The R-ArcGIS Bridge is a little-known secret to improving your methods of geostatistical analysis. By integrating ArcGIS and R you can have the best of both geospatial and statistical platforms. With the R-ArcGIS Bridge you and I can now perform and visualise comprehensive statistical analysis directly in ArcGIS Desktop.
Why would you use R?
R is a powerful platform for solving big data science problems. R is both an open source language and programming environment, widely used for statistical analysis. R offers an online repository with 6,400 statistical problem-solving packages.
The R-ArcGIS Bridge is a way to load your spatial data into R, or, create custom Geoprocessing Tools in ArcGIS that leverage the capabilities of R. The Bridge can be directly connected to either ArcGIS Pro (version 1.1+) or ArcMap (10.3.1+), and R (3.1+) or RStudio. The R-ArcGIS Bridge can then be used with pre-existing tools written in R, without the need to learn any code!
There are several uses of R-ArcGIS Bridge:
Use R functions to read and write spatial data
Convert between data types
Solve complex geostatistical problems
Write, configure, and modify an R script to be executed from a Geoprocessing tool
Directions LIVE 2016 kicked off in Melbourne on Tuesday 17 May and has just finished up in Canberra. It was a great tour, and it was terrific hearing how so many of you are making use of the technology for your various projects.
I had free rein to talk about five things that I think are powerful features of a portal (a portal being either ArcGIS Online or Portal for ArcGIS). I have recorded these sessions into the five separate videos below.
Here are some of my favourite new tools and improvements that have come with the 10.1 release. These should make your mapping and workflows just that much more enjoyable.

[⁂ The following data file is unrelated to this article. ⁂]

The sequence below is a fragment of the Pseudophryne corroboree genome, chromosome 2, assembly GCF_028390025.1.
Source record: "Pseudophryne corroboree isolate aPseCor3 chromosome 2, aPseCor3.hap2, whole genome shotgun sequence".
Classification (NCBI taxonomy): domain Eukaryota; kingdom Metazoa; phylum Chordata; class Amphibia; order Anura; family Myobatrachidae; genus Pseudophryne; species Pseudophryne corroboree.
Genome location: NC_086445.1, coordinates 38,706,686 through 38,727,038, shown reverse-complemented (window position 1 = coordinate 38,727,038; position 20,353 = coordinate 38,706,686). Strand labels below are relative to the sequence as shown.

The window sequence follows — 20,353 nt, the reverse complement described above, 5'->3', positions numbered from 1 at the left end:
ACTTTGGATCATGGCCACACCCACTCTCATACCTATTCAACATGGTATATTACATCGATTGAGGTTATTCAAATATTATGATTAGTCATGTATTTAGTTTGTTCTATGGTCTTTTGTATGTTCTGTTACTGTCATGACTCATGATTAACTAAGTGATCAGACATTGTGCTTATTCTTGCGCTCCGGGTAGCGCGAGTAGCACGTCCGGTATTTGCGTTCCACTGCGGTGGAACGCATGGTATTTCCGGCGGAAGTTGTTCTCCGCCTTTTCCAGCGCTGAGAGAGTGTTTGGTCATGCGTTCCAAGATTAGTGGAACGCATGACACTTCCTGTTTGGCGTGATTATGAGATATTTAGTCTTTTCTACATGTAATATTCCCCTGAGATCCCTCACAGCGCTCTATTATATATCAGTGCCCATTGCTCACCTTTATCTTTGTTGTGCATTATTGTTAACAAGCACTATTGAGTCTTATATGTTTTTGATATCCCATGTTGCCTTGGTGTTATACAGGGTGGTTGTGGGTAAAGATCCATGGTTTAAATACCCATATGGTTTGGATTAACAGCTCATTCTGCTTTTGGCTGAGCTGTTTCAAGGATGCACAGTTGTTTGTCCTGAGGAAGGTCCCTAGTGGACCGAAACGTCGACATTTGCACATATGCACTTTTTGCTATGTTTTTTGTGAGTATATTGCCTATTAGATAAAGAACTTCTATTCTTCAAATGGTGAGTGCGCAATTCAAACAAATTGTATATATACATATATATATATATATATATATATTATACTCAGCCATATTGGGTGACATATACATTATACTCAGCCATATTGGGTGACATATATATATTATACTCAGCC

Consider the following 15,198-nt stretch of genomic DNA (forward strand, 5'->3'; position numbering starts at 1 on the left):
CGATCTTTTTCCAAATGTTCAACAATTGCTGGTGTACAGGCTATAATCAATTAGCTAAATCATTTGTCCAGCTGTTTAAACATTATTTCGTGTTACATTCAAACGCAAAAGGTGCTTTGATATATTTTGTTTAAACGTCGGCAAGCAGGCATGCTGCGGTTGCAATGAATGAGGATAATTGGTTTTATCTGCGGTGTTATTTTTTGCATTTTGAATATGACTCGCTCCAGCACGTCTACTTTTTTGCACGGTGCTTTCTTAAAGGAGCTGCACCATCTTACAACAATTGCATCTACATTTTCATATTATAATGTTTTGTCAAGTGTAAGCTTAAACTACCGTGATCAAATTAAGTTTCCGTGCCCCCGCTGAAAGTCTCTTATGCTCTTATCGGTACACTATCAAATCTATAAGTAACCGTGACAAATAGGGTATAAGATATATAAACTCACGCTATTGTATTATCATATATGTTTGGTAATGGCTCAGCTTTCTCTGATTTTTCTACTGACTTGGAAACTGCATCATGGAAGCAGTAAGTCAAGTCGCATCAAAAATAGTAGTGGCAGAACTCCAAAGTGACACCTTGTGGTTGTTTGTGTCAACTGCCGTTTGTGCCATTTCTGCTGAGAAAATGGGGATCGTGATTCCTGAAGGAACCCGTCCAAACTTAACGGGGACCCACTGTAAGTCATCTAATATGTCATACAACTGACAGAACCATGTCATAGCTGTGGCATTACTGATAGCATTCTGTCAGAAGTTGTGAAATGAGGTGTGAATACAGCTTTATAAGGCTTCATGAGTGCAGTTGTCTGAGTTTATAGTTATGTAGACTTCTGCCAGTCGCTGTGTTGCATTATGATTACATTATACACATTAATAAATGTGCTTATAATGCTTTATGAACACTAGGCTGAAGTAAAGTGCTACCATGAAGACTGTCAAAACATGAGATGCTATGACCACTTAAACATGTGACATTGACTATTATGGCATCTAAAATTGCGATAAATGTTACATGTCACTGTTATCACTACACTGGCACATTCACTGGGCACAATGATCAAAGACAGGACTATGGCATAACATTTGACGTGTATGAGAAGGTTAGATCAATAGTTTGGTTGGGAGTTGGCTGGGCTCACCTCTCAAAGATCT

1. Searching for a projection
With ArcMap shipping with over 4000 projections, it is easy to feel a bit overwhelmed, especially if you are a new user. Although you have always been able to save the frequently used projections to your favourites, you can now input keywords and find exactly what you are looking for. If you have no idea what you are looking for, you can even let ArcGIS use your current extent to suggest the best projection.
2.Enable Editor Tracking
Trying to figure out who moved that feature without telling you? Now with Editor Tracking enabled on your feature class, any new features or modifications will be logged with the username and time/date of creation or modification. This works with SDE databases as well. This is going to make your metadata housekeeping a lot easier. Note: This will not tell you if a feature has been deleted – best to use versioned geodatabases for that.
I’ve just worked up my appetite for the gala dinner by giving our presentation about Optimising Analysis using Geoprocessing. It was a good crowd for an afternoon session and the message of harnessing the out-of-the-box geoprocessing functionality in ArcGIS to improve areas of business not usually considered “GIS-related” was well received.
It’s important to emphasize that ArcGIS is much more than a plotting tool. Many organisations use ArcMap just to plot the locations of their assets, but there’s so much more it can do. Sometimes, though, the functionality of the software is overwhelming, and it’s difficult to know where to even get started, let alone which tools are best for the job. We focused on showing how some of the builtin tools can be used in ways which may not be immediately obvious, and how they can be linked together to streamline the process and reduce the feeling of being overwhelmed.
After allthefuss recently about the iPhone tracking your location, I thought I’d have a closer look at the data to see what Apple (or any other prying eyes) could possibly know about me from the data being stored on my phone. What I found was surprising – but not in the way you might think.